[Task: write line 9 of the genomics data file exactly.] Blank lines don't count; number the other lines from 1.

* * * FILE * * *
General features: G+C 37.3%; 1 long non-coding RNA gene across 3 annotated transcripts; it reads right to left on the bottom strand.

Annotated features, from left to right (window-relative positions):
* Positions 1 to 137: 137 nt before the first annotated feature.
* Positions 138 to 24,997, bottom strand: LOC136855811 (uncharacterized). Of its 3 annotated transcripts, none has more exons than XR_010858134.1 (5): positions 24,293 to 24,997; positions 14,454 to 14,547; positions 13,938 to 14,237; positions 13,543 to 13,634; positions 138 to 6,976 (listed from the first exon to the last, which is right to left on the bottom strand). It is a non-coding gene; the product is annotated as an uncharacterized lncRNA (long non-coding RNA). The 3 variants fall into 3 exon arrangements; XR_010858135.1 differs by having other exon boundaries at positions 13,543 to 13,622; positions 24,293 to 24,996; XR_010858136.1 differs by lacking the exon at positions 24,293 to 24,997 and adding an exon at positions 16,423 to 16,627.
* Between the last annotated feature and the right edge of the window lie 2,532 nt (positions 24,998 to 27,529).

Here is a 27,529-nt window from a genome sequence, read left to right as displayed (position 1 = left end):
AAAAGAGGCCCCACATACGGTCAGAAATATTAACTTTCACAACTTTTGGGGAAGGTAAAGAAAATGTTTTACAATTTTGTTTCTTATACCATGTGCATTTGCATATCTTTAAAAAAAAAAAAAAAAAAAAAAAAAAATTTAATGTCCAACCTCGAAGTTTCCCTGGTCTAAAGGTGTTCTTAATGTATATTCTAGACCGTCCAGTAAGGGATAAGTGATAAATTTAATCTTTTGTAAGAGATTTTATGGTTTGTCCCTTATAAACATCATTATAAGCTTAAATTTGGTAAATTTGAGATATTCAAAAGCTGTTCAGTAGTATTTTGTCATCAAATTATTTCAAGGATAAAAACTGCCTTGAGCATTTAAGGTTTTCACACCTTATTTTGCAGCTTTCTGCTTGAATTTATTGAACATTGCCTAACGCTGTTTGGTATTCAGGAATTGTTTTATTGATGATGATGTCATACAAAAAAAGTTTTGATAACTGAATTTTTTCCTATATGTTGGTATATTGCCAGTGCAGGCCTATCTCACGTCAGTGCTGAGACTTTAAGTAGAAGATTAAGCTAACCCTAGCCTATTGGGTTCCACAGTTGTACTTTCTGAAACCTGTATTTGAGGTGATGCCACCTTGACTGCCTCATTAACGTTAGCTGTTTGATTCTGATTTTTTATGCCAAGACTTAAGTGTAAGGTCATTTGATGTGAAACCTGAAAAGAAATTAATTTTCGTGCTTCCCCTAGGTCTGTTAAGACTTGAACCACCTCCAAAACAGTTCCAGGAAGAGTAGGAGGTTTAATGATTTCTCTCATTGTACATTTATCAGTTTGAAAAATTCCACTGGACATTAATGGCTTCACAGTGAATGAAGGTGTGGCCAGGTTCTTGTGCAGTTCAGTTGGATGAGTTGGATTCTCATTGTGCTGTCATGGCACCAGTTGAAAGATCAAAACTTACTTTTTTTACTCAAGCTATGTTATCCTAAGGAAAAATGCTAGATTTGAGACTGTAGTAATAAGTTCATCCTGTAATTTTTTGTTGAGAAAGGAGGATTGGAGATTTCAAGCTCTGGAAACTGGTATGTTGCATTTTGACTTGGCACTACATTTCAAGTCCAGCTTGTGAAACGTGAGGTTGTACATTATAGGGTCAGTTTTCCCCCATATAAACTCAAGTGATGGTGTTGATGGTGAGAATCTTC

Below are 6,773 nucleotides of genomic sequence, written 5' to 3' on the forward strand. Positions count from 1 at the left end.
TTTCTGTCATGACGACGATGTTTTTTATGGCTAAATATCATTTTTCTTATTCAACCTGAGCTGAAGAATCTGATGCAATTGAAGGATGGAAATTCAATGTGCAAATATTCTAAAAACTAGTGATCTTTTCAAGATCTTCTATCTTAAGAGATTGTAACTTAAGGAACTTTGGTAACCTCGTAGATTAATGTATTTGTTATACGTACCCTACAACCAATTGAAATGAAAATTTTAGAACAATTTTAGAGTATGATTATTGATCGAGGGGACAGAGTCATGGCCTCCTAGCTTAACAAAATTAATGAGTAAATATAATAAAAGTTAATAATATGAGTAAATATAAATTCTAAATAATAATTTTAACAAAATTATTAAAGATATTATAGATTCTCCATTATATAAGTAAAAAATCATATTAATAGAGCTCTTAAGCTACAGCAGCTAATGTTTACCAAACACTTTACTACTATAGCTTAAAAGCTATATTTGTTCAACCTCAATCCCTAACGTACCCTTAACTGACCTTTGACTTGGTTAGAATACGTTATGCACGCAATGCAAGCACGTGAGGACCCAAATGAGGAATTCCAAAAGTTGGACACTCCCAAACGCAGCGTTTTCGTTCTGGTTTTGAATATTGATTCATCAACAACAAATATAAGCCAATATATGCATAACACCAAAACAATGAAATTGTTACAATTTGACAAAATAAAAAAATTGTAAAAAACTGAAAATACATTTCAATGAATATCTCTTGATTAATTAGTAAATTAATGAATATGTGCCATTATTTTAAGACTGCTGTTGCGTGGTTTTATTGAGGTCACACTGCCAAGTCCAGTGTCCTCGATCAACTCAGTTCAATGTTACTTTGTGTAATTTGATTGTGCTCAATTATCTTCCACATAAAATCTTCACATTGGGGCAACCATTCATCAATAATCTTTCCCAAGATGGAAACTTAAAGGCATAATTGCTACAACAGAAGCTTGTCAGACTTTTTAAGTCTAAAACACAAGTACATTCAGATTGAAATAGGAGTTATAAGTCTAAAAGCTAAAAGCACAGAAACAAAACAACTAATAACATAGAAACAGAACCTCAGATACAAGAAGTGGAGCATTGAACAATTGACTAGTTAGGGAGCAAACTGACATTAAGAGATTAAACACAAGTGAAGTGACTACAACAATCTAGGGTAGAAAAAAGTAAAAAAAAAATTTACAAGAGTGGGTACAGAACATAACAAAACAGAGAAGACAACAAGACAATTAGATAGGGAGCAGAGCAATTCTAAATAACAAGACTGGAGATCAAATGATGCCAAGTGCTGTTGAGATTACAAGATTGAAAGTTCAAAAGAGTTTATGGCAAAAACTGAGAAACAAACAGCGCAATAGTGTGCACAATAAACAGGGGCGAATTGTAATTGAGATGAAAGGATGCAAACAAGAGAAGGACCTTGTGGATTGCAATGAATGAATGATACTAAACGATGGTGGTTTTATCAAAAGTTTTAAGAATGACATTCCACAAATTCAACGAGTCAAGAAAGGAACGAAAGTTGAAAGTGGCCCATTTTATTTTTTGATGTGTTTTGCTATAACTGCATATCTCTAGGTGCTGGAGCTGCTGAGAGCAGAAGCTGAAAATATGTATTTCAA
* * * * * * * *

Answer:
TTTCTGTCATGACGACGATGTTTTTTATGGCTAAATATCATTTTTCTTATTCAACCTGAGCTGAAGAATCTGATGCAATTGAAGGATGGAAATTCAATGTGCAAATATTCTAAAAACTAGTGATCTTTTCAAGATCTTCTATCTTAAGAGATTGTAACTTAAGGAACTTTGGTAACCTCGTAGATTAATGTATTTGTTATACGTACCCTACAACCAATTGAAATGAAAATTTTAGAACAATTTTAGAGTATGATTATTGATCGAGGGGACAGAGTCATGGCCTCCTAGCTTAACAAAATTAATGAGTAAATATAATAAAAGTTAATAATATGAGTAAATATAAATTCTAAATAATAATTTTAACAAAATTATTAAAGATATTATAGATTCTCCATTATATAAGTAAAAAATCATATTAATAGAGCTCTTAAGCTACAGCAGCTAATGTTTACCAAACACTTTACTACTATAGCTTAAAAGCTATATTTGTTCAACCTCAATCCCTAACGTACCCTTAACTGACCTTTGACTTGGTTAGAATACGTTATGCACGCAATGCAAGCACGTGAGGACCCAAATGAGGAATTCCAAAAGTTGGACACTCCCAAACGCAGCGTTTTCGTTCTGGTTTTGAATATTGATTCATCAACAACAAATATAAGCCAATATATGCATAACACCAAAACAATGAAATTGTTACAATTTGACAAAATAAAAAAATTGTAAAAAACTGAAAATACATTTCAATGAATATCTCTTGATTAATTAGTAAATTAATGAATATGTGCCATTATTTTAAGACTGCTGTTGCGTGGTTTTATTGAGGTCACACTGCCAAGTCCAGTGTCCTCGATCAACTCAGTTCAATGTTACTTTGTGTAATTTGATTGTGCTCAATTATCTTCCACATAAAATCTTCACATTGGGGCAACCATTCATCAATAATCTTTCCCAAGATGGAAACTTAAAGGCATAATTGCTACAACAGAAGCTTGTCAGACTTTTTAAGTCTAAAACACAAGTACATTCAGATTGAAATAGGAGTTATAAGTCTAAAAGCTAAAAGCACAGAAACAAAACAACTAATAACATAGAAACAGAACCTCAGATACAAGAAGTGGAGCATTGAACAATTGACTAGTTAGGGAGCAAACTGACATTAAGAGATTAAACACAAGTGAAGTGACTACAACAATCTAGGGTAGAAAAAAGTAAAAAAAAAATTTACAAGAGTGGGTACAGAACATAACAAAACAGAGAAGACAACAAGACAATTAGATAGGGAGCAGAGCAATTCTAAATAACAAGACTGGAGATCAAATGATGCCAAGTGCTGTTGAGATTACAAGATTGAAAGTTCAAAAGAGTTTATGGCAAAAACTGAGAAACAAACAGCGCAATAGTGTGCACAATAAACAGGGGCGAATTGTAATTGAGATGAAAGGATGCAAACAAGAGAAGGACCTTGTGGATTGCAATGAATGAATGATACTAAACGATGGTGGTTTTATCAAAAGTTTTAAGAATGACATTCCACAAATTCAACGAGTCAAGAAAGGAACGAAAGTTGAAAGTGGCCCATTTTATTTTTTGATGTGTTTTGCTATAACTGCATATCTCTAGGTGCTGGAGCTGCTGAGAGCAGAAGCTGAAAATATGTATTTCAA